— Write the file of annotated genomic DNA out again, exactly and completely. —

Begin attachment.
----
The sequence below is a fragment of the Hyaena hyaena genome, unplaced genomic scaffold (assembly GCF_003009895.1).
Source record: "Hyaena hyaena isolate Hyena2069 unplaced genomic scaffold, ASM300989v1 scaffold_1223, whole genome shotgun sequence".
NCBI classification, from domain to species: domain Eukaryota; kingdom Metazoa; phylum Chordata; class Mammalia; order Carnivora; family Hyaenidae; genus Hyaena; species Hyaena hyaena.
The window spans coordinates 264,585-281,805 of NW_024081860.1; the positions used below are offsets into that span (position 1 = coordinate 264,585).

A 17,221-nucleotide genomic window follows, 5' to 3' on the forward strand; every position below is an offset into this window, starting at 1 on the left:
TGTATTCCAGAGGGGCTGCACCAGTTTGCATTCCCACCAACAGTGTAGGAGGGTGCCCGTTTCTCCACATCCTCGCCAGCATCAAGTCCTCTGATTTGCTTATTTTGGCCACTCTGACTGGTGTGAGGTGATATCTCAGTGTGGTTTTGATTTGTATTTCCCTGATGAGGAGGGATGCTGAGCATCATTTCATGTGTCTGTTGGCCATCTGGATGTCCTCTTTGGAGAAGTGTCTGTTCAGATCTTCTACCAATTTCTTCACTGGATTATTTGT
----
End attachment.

The sequence below is a fragment of the Hyaena hyaena genome, unplaced genomic scaffold (assembly GCF_003009895.1).
Source record: "Hyaena hyaena isolate Hyena2069 unplaced genomic scaffold, ASM300989v1 scaffold_1223, whole genome shotgun sequence".
NCBI classification, from domain to species: domain Eukaryota; kingdom Metazoa; phylum Chordata; class Mammalia; order Carnivora; family Hyaenidae; genus Hyaena; species Hyaena hyaena.
The window spans coordinates 264,585-281,805 of NW_024081860.1; the positions used below are offsets into that span (position 1 = coordinate 264,585).

A 17,221-nucleotide genomic window follows, 5' to 3' on the forward strand; every position below is an offset into this window, starting at 1 on the left:
TGTATTCCAGAGGGGCTGCACCAGTTTGCATTCCCACCAACAGTGTAGGAGGGTGCCCGTTTCTCCACATCCTCGCCAGCATCAAGTCCTCTGATTTGCTTATTTTGGCCACTCTGACTGGTGTGAGGTGATATCTCAGTGTGGTTTTGATTTGTATTTCCCTGATGAGGAGGGATGCTGAGCATCATTTCATGTGTCTGTTGGCCATCTGGATGTCCTCTTTGGAGAAGTGTCTGTTCAGATCTTCTACCAATTTCTTCACTGGATTATTTGT